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What do you notice when you see the owl on the cover of the new nonfiction picture book Whooo Knew? The Truth About Owls by Annette Whipple? Maybe the huge eyes? What do you think of? The sound they make? Have you ever seen an owl in real life?

The book starts out with these observations and a stirring question:

"You recognize an owl when you hear or see one, but do you really know these birds?"

From there, each double-page spread features gorgeous color photographs with text in a question and answer format. You will find out what owl's eat, how they hunt, whether they sleep during the day, where they live, and what's up with owl pellets. My favorite questions was whether owls can spin their heads around. Do you know the answer?

The formatting is super engaging, with eye-catching design elements and fun dialogue bubbles with cool facts. Great for visual learners.

Here at Growing With Science, we love back matter and the book does not disappoint. There's a section on how to help owls, explanation of owl anatomy, owl pellet dissection discussion, and a glossary. The hardcover version even includes an Owl Superpowers poster, which you can see at Annette's website.

Whooo Knew? The Truth About Owls is nonfiction at its best. It will obviously appeal to young birdwatchers and nature lovers, but also to anyone interested in the world around them. Reading it will make you wiser <wink>.

Note for sensitive young readers:  Owls eat small rodents and the book contains pretty graphic photographs of that natural process. There's also a close up of an owl pellet.

This book is part of The Truth About series. Annette tells us there's Woof! The Truth About Dogs and another untitled book about spiders coming next year.

 

Related Activities:

  1. Owl pellet dissection

We previously talked about owl pellets when we reviewed Melissa Stewart's Bird-acious, a book that comes with an actual owl pellet attached to the cover (see post).

2. Write an Owl Story

Have you ever seen an owl in real life? Write a short story about what you saw and how it made you feel. Do some research and learn more about them to add details to your story. Need help? Check Annette's website for a lesson about the writing process.

If you post your story online, please leave a link in the comments.

For example:

One snowy day while cross-country skiing at a nature preserve in South Dakota, I passed a thicket of pine trees, dark green against the wintry white. A brownish blur passed in front of my face. It was an owl, flying. The stillness of the snow, the peacefulness of the setting, the silence of the owl in flight have all stayed in my mind since that day.

Other owls we have encountered:

We sometimes see small owls called burrowing owls here in Arizona. Because they nest in animal burrows, which have become rare, conservationists have started making artificial tunnels for them to nest in.

What do you think these owls are doing?

great horned owlWhat about this great horned owl? I saw it in a cottonwood tree early one morning. We often hear them calling softly to each other just before dawn.

3. Interested in birds in general? Consider joining the Audubon's 121st Christmas Bird Count which runs from Monday, December 14, 2020 through Tuesday, January 5, 2021. Details at their website.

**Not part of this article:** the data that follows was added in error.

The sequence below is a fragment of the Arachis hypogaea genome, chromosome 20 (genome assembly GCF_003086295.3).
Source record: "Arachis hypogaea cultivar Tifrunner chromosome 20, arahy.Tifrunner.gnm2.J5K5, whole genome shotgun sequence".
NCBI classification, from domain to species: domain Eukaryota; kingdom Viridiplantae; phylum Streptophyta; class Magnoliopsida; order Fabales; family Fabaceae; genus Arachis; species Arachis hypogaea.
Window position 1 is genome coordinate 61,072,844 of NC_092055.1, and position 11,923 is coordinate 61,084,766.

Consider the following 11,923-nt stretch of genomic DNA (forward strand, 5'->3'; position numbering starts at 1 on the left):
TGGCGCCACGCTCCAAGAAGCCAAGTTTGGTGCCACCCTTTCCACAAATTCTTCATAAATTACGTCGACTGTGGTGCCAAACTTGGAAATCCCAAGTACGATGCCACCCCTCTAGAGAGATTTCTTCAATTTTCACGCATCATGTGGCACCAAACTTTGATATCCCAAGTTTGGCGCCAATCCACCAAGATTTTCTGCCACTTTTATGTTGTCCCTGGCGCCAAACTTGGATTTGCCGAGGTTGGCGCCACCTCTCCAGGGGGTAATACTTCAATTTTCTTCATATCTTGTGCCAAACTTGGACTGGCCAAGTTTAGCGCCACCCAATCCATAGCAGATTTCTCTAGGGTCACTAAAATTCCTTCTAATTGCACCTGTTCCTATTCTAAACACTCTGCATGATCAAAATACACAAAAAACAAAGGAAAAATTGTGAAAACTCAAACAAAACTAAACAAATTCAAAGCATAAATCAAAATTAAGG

4. Read more books about birds.

We have a growing list of excellent children's books about birds at Science Books for Kids.

Reading ages : 6 - 10 years
Publisher : Reycraft Books (September 30, 2020)
ISBN-13 : 978-1478869627
ISBN-10 : 1478869623

Disclosure: ARC was provided by the author for review purposes. Also, I am an affiliate with Amazon so I can provide you with cover images and links to more information about books and products. As you probably are aware, if you click through the highlighted title link and purchase a product, I will receive a very small commission, at no extra cost to you. Any proceeds help defray the costs of hosting and maintaining this website.

Come visit the STEM Friday blog each week to find more great Science, Technology, Engineering and Math books.

What's happening on the rush milkweed this week?

No caterpillars yet, but we do have a butterfly.

Recognize this little guy? He has antennae with hooks at the tips and oddly folded wings, so he is a skipper.

Any idea what he may be doing? Let's look from another angle.

This is a flower bud, so he isn't feeding. I don't know if you can tell, but he's positioned so his back is to the sun.

I caught him on several other plants in the same orientation. If it had been a cool morning, I might have suspected he was warming up. However, the temperature is currently in the high 80s Fahrenheit.

It turns out male skippers have dark patches on their wings called androconial scales that release pheromones to attract females. This male is perching and displaying.

This photograph doesn't show it well. You can see the bands on the wings better by scrolling down to the skipper section in this butterfly wing anatomy article.

I also wonder if the teal green color on the thorax might be of significance.

Skipper larvae feed on grass. In our neighborhood more and more of the grass lawns are being replaced with artificial turf, which is good in the desert because it requires less water, but unfortunate for skippers.

As promised, I've been keeping an eye on the rush milkweed to see what is happening.

No caterpillars yet, but we've had more of these:

Monarch butterflies are still laying eggs.

Each flower bud cluster now has at least one egg.

With temperatures ranging from 99 degrees Fahrenheit to the 30s, we'll see how many hatch.